Seamless Transition Committee: A Model for Providing Coordinated Care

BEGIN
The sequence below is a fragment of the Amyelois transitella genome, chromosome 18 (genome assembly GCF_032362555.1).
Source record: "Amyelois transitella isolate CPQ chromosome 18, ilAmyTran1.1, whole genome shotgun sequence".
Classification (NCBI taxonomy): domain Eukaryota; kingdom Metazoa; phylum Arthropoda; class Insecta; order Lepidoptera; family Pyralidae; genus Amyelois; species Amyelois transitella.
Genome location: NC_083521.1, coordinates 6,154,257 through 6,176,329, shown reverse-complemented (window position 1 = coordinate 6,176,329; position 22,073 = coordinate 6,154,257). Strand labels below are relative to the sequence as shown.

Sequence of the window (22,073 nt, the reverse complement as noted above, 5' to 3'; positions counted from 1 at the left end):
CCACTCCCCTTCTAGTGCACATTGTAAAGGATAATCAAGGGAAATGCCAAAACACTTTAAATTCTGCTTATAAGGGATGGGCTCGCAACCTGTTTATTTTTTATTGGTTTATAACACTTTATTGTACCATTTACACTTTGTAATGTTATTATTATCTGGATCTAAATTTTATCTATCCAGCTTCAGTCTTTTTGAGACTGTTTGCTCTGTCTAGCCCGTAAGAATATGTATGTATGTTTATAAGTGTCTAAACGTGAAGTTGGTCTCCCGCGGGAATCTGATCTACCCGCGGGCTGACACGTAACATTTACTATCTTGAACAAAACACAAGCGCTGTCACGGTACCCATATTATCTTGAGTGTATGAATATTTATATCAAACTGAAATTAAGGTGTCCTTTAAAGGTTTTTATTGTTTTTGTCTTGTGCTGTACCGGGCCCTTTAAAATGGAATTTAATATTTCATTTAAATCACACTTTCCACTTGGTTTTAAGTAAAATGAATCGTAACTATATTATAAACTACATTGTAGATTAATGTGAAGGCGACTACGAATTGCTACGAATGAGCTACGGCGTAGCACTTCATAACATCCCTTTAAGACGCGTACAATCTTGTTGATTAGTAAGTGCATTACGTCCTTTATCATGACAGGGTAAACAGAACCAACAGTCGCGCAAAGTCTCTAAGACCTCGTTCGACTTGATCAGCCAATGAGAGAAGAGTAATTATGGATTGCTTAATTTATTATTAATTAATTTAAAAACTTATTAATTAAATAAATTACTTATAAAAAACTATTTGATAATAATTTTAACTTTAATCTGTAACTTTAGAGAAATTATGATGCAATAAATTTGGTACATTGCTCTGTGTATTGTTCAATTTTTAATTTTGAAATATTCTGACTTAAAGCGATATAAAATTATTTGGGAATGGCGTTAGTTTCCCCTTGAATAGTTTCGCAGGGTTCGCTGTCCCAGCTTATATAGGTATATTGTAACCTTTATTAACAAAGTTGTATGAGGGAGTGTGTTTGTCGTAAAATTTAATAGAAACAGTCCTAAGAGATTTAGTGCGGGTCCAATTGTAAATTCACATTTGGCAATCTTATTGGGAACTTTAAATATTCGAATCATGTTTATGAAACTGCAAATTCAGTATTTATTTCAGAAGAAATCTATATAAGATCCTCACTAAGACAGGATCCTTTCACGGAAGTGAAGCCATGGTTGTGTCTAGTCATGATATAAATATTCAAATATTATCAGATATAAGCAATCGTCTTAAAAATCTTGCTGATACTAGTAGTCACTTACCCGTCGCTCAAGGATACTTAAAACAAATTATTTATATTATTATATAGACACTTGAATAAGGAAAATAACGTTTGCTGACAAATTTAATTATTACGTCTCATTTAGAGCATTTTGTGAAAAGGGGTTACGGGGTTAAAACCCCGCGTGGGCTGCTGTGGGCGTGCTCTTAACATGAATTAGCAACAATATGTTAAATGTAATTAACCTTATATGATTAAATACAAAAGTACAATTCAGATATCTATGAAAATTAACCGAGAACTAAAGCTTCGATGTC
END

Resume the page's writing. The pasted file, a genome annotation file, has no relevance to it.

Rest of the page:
first_imgJay Morse & Heidi Radunovich, PhDCreative Commons [Flickr, Veteran, October 4, 2008]Veterans returning from combat deployment who are seeking health care can be faced with complicated treatment plans. One Veteran’s Affairs health care center has implemented a “Seamless Transition Committee (STC)” which allows for complex cases to be presented to a multi-disciplinary team for feedback and coordination of care. The STC is composed of leaders from a wide range of disciplines and includes: the chief psychologist; program managers; the suicide prevention coordinator; and the medical director of the Post-Deployment Primary Care Clinic. In a typical case, the STC team members would discuss the case background, establish treatment priorities, and agree to treatment recommendations. Review meetings are scheduled for one hour each week at the same time and location.Results of the program evaluation conducted by Mallen, Schumacher, Leskela, Thuras, and Frenzel [1] suggest that this is a promising model. Over the 3 year study, 149 veteran’s cases were reviewed by the Seamless Transition Committee. Over 50% of the veterans in the STC program had at least 3 mental health diagnoses. The most common diagnoses included: (1) Depressive disorders (77.2%); (2) PTSD (62.4%); (3) Substance abuse (56.4%); (4) Anxiety disorder (44.3%); and (5) Personality disorder (20.1%). Over 40% of the veterans in the program were psychiatric inpatients at some time and over 60% participated in the facility’s Psychiatry Partial Hospitalization program (PPH).A pre/post study analysis was conducted. Significant changes in service utilization were noted, including a significant decline in psychiatric hospitalization rates. Overall:Visits to mental health clinics increased.PPH utilization remained approximately the same.Inpatient psychiatric hospitalization rates declined from 24.7% to 8.2%.There were no significant changes in emergency room or primary care utilization rates.The researchers noted that as veterans’ cases were presented at the STC, the veterans utilized outpatient services more often and used inpatient services less. The results of a staff survey indicated that the staff believed that veterans’ care was improved. These changes were attributed to expedited care received through the STC. The STC might provide a good model for other systems of care that wish to enhance collaboration among specialists, and provide more efficient care to patients.References[1] Mallen, M., Schumacher, M., Leskela, J., Thuras, P., & Frenzel, M. (2014). Providing coordinated care to veterans of Iraq and Afghanistan wars with complex psychological and social issues in a department of veterans affairs medical center: Formation of seamless transition committee. Professional Psychology-Research and Practice, 45(6), 410-415. doi:10.1037/a0037755This post was written by Jay Morse & Heidi Radunovich, PhD, members of the MFLN Family Development (FD) team which aims to support the development of professionals working with military families. Find out more about the Military Families Learning Network FD concentration on our website, on Facebook, on Twitter, YouTube, and on LinkedIn.last_img

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